National Rifle Association (NRA) suffered three setbacks last Tuesday on Election Day, as “gun control” ballot initiatives won overwhelmingly in the states of Washington, Colorado and Connecticut, reported the Christian Science Monitor. Additional blows were dealt to the NRA with the electoral victories of Colorado Gov. John Hickenlooper (D) and Connecticut Gov. Dannel Malloy (D). Both proved that American governors can sign major gun-control legislation and survive at the ballot box. That is not the conventional wisdom that “gun control” advocates won something, in spite of the Republican victories across-the-board. However, this was a puzzling election since Democrats lost the U.S. Senate, but won on most of their pet issues, including minimum wage and the aforementioned “gun control” initiatives.
What this midterm campaign proved is that the NRA is no longer the only game in town on the issue of guns and the real meaning of the 2nd Amendment. The midterm election showed that statehouses can offer hope for renewed “gun control” reform laws, such as expanding background checks for gun buyers. During the past decade, statehouses have widely expanded gun and armed self-defense rights, such as extreme laws that cross the line in the state of Florida.
The “gun control” ballot initiative in the state of Washington eliminated the so-called gun show loophole – where private sales don’t require background checks. John Feinblatt, president of former Mayor Michael Bloomberg’s Everytown for Gun Safety, said “When Americans vote on public safety measures to prevent gun violence, gun safety wins,” said John Feinblatt, president of Mr. Bloomberg’s Everytown for Gun Safety, in a statement. “The NRA might be able to intimidate Washington, D.C., and state legislators, but they don’t intimidate American voters.”
The National Rifle Association (NRA) and its monopoly as the “final word” on guns and the Second Amendment may have come to an abrupt end. Much of the change in the narrative came about with the emergence of Rep. Robin Kelly (D-IL) on the national stage, as an articulate national spokesperson for “common sense” gun reform.
Rep. Kelly has set off the NRA and its dedicated group of gun rights advocates, angered at recently her introduction of H.R. 5093, Children’s Firearm Marketing Act. The bill prohibits the marketing of firearms to children. The bill, H.R. 5093, would permit the Federal Trade Commission (FTC) or the Consumer Product Safety Commission (CPSC) to regulate guns as a consumer product and determine what constitutes marketing firearms to children. The bill would also allow the FTC or CPSC to work with states attorneys general to enforce the ban.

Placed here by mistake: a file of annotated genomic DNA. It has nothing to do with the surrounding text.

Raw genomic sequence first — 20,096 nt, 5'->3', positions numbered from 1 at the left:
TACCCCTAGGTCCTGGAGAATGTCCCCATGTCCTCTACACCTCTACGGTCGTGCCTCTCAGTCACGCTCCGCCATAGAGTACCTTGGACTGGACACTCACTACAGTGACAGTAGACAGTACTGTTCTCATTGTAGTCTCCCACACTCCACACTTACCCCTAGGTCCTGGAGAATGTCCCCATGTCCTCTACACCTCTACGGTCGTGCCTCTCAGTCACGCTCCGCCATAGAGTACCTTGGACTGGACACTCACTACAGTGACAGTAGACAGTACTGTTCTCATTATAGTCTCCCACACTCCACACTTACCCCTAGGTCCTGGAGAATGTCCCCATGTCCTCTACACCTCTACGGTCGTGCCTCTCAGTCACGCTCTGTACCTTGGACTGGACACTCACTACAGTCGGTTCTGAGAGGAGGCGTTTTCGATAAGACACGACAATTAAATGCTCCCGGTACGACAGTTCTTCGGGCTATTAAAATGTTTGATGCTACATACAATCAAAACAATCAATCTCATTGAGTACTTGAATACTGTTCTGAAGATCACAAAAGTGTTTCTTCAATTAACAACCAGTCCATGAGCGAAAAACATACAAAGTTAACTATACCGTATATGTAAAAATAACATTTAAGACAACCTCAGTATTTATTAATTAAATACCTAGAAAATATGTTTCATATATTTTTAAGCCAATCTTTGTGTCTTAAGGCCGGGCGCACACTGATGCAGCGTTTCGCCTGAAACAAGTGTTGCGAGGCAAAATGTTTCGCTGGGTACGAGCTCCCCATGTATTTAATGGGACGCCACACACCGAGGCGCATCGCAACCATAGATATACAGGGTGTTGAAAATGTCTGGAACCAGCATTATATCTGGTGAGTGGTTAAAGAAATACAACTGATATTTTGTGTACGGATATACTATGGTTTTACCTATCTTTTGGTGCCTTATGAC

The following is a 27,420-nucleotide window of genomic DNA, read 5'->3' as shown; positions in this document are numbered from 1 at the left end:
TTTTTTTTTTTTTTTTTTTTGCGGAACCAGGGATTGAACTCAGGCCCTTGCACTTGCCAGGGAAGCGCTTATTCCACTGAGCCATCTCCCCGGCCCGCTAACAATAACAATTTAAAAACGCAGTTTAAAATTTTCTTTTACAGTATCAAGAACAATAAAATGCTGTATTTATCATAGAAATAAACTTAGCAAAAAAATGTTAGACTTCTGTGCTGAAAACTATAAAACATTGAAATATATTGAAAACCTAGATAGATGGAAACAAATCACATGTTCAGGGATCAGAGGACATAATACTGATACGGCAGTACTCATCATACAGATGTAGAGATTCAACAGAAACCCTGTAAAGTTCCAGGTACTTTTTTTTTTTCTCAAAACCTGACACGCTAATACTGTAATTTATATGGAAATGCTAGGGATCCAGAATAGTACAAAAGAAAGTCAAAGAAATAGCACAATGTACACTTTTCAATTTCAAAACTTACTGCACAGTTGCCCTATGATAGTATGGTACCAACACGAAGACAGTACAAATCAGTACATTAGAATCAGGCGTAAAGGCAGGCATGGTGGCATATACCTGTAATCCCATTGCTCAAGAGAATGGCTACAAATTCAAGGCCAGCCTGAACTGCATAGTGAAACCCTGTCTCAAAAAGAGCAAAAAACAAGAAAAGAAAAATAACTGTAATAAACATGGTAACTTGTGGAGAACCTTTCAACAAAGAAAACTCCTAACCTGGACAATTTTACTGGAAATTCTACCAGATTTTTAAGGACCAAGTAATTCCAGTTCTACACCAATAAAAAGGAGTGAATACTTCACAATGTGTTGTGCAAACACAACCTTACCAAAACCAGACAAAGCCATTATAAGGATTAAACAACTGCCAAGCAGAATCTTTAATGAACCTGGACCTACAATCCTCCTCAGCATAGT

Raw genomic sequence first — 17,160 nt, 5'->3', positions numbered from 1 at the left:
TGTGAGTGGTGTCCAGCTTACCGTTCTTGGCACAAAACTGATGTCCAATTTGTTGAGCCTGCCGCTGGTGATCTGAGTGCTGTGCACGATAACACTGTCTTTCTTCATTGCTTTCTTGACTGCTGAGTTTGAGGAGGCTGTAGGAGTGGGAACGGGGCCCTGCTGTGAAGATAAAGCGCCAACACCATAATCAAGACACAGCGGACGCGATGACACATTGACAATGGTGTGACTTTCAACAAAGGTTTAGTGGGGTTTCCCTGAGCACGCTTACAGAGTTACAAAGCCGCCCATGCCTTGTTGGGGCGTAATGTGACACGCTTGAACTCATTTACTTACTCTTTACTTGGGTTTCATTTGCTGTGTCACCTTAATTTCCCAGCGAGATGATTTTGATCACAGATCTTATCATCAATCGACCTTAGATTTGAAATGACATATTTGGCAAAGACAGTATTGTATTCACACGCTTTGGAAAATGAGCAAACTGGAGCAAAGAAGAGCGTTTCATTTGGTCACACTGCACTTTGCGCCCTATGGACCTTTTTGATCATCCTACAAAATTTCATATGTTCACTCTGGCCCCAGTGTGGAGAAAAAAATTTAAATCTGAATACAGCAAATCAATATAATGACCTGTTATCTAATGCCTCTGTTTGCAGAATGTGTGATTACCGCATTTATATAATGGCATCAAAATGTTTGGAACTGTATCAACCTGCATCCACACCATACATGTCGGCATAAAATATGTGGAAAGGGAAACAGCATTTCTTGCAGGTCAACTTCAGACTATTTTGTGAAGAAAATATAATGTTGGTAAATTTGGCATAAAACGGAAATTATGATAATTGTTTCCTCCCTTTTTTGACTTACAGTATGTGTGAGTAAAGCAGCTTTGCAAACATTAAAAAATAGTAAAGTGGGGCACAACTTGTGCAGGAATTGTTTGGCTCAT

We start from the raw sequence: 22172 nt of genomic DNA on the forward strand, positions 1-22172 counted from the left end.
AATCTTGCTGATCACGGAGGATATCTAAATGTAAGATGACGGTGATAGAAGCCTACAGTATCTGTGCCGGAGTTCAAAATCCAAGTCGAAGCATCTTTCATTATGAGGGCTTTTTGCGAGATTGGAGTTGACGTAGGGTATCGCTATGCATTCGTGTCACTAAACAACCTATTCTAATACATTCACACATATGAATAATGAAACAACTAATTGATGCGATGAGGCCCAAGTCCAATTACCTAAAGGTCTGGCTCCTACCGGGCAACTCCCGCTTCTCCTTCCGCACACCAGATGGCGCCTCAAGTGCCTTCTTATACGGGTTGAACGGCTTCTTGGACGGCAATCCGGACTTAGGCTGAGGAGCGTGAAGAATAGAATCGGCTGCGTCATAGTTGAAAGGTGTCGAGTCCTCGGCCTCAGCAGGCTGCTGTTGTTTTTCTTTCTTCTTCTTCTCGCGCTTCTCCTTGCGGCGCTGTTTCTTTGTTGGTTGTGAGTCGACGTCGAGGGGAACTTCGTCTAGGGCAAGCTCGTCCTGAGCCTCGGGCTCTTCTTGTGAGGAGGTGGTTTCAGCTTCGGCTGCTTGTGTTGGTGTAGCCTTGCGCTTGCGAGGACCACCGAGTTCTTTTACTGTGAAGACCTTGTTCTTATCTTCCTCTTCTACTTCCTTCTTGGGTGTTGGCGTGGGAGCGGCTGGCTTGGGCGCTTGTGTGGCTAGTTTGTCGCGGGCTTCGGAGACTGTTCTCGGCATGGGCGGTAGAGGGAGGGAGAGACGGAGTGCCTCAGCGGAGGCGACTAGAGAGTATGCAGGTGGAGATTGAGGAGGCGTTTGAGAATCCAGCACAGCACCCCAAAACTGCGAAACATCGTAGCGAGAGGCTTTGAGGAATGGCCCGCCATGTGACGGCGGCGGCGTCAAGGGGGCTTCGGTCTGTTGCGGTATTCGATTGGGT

Earlier this year, Rep. Kelly published “The 2014 Kelly Report on Gun Violence in America,” (also known as the “Kelly Report”). The gun rights group makes clear it opposes “common sense” gun reforms, such as “Universal Background Checks” and the “Federal Assault Weapons Ban.”
The NRA is a lobbying organization that claims to defend the Second Amendment and the rights of gun owners, but in reality is in the business of representing and promoting “gun manufacturers.” TheBlaze.com took issue yesterday with Rep. Robin Kelly’s (D-IL) introduction of a bill to force companies to stop marketing firearms to children.
Rep. Kelly responded to the years of the NRA sponsoring of the marketing and selling firearms to children. Rep. Kelly introduced H.R. 5093, The Children’s Firearm Marketing Act. The proposed law prohibits the marketing of firearms to children and teens, as is the law as it relates to the marketing and sales of tobacco products. The United States Surgeon General said in the 2014 report, “5.6 million of today’s children will ultimately die early from smoking if we do not do more to reduce current smoking rates.”
“As a result of tobacco industry marketing and other influences, more than 3,200 children younger than the age of 18 smoke their first cigarette every day,” reported the Surgeon General. Today, about half of all the children between ages 3 and 18 years in this country are exposed to cigarette smoke regularly, either at home or in places such as restaurants that still allow smoking.
Rep. Kelly sees the same damaging influence on children when it comes to firearms. In an email interview, Rep. Kelly said, “Much like manufacturers of tobacco products are prohibited from marketing their products to children, I believe there should be similar protections against the marketing of guns to children.” Kelly added, “When you have gun companies making pink and zebra-striped guns or using cartoon characters to sell guns, you run the risk of children mistaking real firearms for toy guns with dangerous consequences.”
Rep. Kelly addressed the issue of protecting children from gun violence. Not all gun violence is intentional, but accidental. Not surprisingly, “The 2014 Kelly Report on Gun Violence in America,” (also known as the “Kelly Report”), showed that children are at a higher rate of risk when guns are in the home. The “Kelly Report,” which is the first-ever Congressional analysis of the nation’s gun violence epidemic that offers a blueprint for ending the violence with guns crisis in America, addressed the issue over and over again.